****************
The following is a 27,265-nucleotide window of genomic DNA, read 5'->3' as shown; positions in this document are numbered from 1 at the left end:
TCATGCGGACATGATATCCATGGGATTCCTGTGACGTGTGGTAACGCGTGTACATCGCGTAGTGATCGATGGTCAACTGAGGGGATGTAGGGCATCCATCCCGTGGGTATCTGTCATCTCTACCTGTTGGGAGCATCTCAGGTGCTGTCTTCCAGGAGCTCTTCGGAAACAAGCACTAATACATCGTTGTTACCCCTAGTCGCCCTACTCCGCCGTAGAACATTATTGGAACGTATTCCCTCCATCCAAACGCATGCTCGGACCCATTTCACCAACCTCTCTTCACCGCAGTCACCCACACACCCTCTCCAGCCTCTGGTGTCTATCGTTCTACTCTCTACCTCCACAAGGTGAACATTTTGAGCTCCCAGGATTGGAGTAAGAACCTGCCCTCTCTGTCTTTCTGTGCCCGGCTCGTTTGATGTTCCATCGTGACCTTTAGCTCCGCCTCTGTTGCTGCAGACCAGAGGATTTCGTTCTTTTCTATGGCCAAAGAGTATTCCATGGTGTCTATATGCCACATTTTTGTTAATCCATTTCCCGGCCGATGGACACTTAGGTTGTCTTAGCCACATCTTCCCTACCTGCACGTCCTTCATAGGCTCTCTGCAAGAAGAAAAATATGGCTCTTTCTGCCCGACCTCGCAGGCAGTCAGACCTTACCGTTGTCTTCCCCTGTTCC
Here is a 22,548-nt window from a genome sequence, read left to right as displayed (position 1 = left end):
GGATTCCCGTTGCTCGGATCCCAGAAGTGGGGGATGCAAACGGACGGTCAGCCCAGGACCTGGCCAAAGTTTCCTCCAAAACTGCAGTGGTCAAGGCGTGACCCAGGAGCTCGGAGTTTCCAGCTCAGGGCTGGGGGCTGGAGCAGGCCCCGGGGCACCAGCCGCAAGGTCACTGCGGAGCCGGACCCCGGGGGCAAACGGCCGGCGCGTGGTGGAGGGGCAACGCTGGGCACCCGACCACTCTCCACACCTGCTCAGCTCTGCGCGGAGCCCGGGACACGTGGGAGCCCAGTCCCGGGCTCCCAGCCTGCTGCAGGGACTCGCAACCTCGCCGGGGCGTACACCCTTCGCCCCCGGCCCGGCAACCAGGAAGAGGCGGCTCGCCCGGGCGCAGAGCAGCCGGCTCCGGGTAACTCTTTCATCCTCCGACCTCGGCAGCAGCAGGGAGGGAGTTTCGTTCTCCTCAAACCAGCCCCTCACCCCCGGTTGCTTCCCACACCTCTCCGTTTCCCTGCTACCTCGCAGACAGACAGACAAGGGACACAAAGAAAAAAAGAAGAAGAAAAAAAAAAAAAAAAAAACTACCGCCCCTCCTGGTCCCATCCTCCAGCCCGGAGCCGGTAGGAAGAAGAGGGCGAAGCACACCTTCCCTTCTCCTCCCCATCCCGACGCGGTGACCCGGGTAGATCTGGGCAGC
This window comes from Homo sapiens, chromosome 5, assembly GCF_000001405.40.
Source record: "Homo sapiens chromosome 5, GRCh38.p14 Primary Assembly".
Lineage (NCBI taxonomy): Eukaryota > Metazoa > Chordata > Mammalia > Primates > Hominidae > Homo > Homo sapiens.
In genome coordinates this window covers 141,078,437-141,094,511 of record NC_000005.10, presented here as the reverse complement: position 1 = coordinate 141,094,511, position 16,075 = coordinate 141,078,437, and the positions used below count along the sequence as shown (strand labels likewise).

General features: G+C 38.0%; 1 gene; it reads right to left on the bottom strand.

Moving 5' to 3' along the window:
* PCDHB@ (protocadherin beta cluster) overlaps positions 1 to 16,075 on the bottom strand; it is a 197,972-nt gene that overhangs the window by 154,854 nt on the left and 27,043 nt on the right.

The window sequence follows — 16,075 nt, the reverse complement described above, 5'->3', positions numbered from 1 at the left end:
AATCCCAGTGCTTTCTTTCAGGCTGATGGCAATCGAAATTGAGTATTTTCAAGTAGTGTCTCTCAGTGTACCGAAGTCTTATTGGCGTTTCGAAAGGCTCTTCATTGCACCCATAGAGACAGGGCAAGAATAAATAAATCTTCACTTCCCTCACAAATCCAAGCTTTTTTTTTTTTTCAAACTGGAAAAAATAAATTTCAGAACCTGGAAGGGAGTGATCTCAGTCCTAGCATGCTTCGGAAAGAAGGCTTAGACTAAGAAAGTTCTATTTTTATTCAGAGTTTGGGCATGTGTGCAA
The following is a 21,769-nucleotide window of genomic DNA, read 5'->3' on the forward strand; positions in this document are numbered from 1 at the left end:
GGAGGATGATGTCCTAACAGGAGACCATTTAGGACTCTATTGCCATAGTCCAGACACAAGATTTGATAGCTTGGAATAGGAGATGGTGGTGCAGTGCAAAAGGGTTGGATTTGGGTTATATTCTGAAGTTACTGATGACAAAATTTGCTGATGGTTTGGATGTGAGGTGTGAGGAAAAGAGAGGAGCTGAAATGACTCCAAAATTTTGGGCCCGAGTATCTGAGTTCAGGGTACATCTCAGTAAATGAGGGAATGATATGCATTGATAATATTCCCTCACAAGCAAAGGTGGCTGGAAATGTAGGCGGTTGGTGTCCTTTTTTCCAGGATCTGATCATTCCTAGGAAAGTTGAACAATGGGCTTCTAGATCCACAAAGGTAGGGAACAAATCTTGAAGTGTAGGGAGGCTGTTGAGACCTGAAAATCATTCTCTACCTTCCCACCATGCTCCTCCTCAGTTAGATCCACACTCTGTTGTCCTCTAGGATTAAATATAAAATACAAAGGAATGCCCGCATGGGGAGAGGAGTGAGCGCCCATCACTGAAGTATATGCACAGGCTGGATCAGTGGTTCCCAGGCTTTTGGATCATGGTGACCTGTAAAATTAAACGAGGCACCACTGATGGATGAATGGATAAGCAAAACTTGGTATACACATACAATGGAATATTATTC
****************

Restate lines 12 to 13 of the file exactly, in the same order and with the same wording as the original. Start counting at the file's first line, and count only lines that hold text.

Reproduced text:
The window sequence follows — 16,075 nt, the reverse complement described above, 5'->3', positions numbered from 1 at the left end:
AATCCCAGTGCTTTCTTTCAGGCTGATGGCAATCGAAATTGAGTATTTTCAAGTAGTGTCTCTCAGTGTACCGAAGTCTTATTGGCGTTTCGAAAGGCTCTTCATTGCACCCATAGAGACAGGGCAAGAATAAATAAATCTTCACTTCCCTCACAAATCCAAGCTTTTTTTTTTTTTCAAACTGGAAAAAATAAATTTCAGAACCTGGAAGGGAGTGATCTCAGTCCTAGCATGCTTCGGAAAGAAGGCTTAGACTAAGAAAGTTCTATTTTTATTCAGAGTTTGGGCATGTGTGCAA